book review: Her Fearful Symmetry by Audrey Niffenegger

I am perhaps one of the last readers who has never read The Time Travelers Wife. I keep meaning to, but it never finds its way to the top of my pile. Earlier this year, I read and enjoyed both of Audrey Niffenegger's illustrated novels: The Three Incestuous Sisters and The Adventuress. Still, going into Her Fearful Symmetry, I'd read several rave reviews and a few mixed reviews. I didn't know what to expect, and although I had high hopes, I kept my expectations a little lower.

Her Fearful Symmetry is essentially the story of two sets of twins: Elspeth and Edie; and Edie's daughters Julie and Valentina. The story begins with Elspeth's death in London. The details are vague, both for the characters and the reader, as to what exactly happened to these sisters that they don't speak. Elspeth leaves her London flat, which overlooks Highland Cemetary, to Julie and Valentina on three conditions. First, the girls must live there for one year before they sell it. Second, their parents may never enter it. Third, the girls must wait until they turn twenty-one to move in. The apartment has a motley crew of characters: Robert, who was Elspeth's long-time lover and companion, but they always kept separate apartments; and Martin, an OCD crossword writer whose wife, Marijke, has just left him and moved to Amsterdam.

I really enjoyed the first half of this book. The story was set up well, and I was eager to see where it went. (Side note: the library had a horror genre sticker on the book, which I think I added to my expectation of creepiness. The creepiness never fully materialized for me despite the presence of ghosts.) Niffenegger's writing is lovely and beautiful. This novel is incredibly well written, but unfortunately, it isn't really that good. There were some wonderful scenes and moments. My jaw dropped to the floor once, but my eyes also rolled a few times. As a reader, I was far more interested in the stories behind the scenes: Edie and Elspeth's, Edie and her husband, Elspeth and Robert, and Martin and Marijke. I found the younger twins rather annoying at times. The annoyance is perhaps a reflection on their age, but I wanted to shake some sense into them more than once. Their foolishness was dull rather than understandable. There wasn't enough of the story apart from the twins. The other characters in the building soon were too wrapped up in the twins' world for my taste.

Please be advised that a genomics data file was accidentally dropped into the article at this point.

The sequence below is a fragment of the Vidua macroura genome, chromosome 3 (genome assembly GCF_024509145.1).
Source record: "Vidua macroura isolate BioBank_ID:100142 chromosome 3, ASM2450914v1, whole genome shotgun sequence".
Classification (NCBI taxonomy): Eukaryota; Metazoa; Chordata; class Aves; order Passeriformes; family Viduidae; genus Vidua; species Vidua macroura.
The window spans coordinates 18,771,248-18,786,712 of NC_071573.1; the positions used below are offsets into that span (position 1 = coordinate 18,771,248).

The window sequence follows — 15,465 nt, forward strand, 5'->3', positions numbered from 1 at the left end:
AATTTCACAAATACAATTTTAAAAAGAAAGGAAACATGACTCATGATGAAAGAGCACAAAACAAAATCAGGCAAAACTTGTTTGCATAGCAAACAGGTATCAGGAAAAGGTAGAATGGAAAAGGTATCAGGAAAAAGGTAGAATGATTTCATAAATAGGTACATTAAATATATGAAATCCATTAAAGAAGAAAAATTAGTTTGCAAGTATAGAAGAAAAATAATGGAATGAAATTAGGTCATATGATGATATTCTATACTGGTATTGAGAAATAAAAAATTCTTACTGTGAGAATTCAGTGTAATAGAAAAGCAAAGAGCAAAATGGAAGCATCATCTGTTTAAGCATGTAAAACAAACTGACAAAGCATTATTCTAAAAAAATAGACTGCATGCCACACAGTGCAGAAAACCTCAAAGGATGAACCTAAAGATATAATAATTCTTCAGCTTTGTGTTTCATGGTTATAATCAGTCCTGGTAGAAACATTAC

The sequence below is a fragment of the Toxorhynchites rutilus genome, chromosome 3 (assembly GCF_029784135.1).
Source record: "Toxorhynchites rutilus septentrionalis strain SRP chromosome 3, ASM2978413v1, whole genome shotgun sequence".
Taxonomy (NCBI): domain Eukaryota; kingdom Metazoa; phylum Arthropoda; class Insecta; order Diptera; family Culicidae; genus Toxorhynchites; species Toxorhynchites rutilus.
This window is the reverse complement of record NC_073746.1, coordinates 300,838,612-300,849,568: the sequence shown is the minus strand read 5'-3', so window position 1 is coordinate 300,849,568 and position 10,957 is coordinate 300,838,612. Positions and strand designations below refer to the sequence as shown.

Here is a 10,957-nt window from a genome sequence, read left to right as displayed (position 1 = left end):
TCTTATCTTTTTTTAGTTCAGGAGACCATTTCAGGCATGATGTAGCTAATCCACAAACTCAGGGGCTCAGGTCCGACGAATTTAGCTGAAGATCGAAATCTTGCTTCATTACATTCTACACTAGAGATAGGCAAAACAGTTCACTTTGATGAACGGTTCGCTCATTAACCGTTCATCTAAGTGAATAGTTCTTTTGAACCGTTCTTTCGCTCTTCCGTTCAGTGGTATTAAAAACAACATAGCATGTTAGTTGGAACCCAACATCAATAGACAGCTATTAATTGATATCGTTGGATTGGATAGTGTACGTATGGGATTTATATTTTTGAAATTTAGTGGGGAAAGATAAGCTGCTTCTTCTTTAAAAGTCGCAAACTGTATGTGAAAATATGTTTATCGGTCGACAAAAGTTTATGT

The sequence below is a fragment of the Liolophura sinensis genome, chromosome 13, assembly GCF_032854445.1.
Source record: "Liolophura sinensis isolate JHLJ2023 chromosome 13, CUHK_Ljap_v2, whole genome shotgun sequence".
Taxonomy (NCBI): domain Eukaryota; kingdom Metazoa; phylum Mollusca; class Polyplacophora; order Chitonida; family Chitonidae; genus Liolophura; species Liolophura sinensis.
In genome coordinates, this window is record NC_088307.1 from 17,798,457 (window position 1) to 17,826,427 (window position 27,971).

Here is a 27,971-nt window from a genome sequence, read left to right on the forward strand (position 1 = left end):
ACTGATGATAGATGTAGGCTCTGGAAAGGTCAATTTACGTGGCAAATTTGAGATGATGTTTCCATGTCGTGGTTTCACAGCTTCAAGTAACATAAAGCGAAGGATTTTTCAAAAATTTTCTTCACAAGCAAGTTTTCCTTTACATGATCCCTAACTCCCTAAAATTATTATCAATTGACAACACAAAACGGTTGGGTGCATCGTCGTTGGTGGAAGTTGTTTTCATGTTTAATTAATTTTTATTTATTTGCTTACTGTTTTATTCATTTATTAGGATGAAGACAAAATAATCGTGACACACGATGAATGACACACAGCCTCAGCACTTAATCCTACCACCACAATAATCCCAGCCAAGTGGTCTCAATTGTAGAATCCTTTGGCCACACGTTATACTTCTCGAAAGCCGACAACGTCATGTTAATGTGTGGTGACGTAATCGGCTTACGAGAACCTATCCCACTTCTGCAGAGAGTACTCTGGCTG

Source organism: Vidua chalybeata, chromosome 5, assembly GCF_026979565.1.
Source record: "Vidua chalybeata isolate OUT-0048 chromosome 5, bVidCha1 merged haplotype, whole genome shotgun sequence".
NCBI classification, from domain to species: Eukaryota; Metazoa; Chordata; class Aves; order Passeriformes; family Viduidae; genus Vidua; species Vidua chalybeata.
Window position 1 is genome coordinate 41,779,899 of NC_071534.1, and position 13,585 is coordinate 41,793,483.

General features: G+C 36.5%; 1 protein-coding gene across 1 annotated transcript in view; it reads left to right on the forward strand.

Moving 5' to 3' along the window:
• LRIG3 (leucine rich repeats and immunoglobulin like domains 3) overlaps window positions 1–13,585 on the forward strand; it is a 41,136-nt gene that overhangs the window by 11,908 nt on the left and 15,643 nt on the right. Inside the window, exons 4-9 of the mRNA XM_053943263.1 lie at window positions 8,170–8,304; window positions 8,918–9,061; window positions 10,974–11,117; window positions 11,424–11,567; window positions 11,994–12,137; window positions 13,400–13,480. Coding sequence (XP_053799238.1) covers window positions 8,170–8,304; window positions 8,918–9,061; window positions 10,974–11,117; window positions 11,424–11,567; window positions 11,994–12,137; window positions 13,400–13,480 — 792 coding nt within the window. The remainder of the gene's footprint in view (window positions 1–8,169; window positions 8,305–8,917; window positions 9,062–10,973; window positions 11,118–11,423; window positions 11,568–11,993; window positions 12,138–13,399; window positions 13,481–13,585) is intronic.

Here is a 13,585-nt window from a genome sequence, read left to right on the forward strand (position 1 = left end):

There's a lot of good in Her Fearful Symmetry, both thematically and with Niffenegger's graceful prose, but at the end of the book, I simply didn't like it very much. I'm certainly glad I read it, but the promise of the book's first half was not only unfulfilled, it was in contrast to the second half. The book went from thoughtful and subtly creepy to unnecessary far too quickly. In the end, it's a beautifully written tale, and I will eagerly await Audrey Niffenegger's next novel. In the meantime, I still have The Time Traveler's Wife to read.

Rating: 3 stars (out of 5)
Pages: 416
Publication: September 29, 2009
Source: my local public library


  1. I loved reading your review, and was sorry this book wasn't a total winner for you. I still plan to read it this month. Thanks for the honest review.

  2. Good review. Interestingly, that was how I felt about the Time Traveller's Wife - only so so. I still want to read this one just because I know everyone will be talking about it but maybe she's just one of those writer's that isn't really for me.


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